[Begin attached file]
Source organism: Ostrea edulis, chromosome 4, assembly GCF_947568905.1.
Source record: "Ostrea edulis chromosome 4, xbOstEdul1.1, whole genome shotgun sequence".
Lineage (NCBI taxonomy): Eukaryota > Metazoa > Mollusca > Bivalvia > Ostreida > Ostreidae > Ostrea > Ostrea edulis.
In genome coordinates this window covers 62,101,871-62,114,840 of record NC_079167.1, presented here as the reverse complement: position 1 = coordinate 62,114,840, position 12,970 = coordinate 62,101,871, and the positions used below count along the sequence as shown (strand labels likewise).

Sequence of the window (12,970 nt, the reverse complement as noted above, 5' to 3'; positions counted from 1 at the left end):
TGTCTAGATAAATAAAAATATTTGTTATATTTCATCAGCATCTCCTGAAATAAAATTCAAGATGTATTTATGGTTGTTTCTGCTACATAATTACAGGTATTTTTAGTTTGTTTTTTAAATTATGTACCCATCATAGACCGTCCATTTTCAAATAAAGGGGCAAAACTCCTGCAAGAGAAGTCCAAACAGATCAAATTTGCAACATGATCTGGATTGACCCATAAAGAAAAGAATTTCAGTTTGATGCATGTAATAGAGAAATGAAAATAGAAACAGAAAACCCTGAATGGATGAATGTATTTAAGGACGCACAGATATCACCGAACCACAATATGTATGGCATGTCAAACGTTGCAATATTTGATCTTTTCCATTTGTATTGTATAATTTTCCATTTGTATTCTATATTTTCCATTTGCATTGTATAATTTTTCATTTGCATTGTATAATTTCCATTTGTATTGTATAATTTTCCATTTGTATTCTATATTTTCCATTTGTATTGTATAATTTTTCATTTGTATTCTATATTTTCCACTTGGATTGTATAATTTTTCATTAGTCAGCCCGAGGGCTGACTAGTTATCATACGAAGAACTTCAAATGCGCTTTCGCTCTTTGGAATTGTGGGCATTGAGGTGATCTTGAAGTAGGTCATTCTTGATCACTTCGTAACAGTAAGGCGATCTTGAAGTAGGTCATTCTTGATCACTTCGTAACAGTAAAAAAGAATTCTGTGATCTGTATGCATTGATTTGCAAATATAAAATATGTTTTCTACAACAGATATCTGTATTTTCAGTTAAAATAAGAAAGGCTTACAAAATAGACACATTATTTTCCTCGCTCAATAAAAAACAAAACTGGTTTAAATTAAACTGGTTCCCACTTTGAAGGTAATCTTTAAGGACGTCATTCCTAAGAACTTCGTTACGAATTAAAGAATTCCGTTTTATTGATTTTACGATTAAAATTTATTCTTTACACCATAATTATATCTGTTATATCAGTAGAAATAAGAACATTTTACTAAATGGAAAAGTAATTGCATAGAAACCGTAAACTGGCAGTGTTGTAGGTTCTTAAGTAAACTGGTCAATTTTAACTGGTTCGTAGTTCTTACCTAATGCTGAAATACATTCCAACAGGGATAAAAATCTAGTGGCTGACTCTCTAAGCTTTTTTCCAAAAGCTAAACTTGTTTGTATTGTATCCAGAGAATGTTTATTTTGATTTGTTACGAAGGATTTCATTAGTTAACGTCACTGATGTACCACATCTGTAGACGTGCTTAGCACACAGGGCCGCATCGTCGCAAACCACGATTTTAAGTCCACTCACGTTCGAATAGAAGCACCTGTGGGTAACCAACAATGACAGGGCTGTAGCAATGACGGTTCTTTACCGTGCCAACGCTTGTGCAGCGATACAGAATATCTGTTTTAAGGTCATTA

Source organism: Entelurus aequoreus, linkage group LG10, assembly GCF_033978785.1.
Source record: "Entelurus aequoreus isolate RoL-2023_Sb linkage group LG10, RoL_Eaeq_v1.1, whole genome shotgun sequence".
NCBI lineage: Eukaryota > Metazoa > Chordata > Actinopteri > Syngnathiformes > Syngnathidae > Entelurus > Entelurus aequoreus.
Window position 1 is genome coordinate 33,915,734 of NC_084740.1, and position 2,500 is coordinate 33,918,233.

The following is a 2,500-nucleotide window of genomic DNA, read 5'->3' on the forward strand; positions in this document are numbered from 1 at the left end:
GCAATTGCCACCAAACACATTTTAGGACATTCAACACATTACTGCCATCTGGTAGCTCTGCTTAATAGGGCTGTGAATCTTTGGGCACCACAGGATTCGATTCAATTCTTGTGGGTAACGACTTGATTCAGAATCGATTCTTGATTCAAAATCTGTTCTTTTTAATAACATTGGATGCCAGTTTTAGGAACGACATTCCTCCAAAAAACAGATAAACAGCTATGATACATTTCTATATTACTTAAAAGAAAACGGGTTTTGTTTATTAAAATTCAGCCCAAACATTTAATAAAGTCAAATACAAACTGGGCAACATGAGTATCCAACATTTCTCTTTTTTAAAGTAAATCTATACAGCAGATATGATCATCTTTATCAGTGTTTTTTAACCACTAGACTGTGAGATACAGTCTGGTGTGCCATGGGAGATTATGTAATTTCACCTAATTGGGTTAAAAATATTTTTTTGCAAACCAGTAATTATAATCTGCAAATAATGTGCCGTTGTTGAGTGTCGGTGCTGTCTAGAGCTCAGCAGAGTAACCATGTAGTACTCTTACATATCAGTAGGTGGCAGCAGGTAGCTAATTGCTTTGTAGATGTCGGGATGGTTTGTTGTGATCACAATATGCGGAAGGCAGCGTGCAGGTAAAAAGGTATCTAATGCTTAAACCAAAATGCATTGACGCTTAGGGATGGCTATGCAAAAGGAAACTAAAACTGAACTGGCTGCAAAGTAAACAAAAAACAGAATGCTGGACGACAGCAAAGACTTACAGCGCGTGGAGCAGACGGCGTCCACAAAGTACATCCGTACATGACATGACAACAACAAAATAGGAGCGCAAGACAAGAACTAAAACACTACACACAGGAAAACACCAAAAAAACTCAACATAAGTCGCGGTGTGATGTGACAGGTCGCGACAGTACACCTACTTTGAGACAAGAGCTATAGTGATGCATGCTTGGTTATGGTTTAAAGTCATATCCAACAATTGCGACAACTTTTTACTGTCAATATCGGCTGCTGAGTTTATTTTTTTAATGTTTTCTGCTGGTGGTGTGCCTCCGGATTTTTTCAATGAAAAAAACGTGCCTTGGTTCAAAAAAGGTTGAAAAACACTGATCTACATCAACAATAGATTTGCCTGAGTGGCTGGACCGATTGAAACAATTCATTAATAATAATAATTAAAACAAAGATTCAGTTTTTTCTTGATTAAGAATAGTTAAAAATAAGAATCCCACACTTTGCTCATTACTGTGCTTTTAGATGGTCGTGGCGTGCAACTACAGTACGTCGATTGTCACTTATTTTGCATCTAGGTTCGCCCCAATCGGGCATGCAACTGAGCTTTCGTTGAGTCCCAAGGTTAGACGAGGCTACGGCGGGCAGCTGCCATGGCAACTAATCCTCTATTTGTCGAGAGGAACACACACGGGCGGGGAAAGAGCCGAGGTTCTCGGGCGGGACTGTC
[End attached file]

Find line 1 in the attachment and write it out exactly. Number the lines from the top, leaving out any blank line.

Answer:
Source organism: Ostrea edulis, chromosome 4, assembly GCF_947568905.1.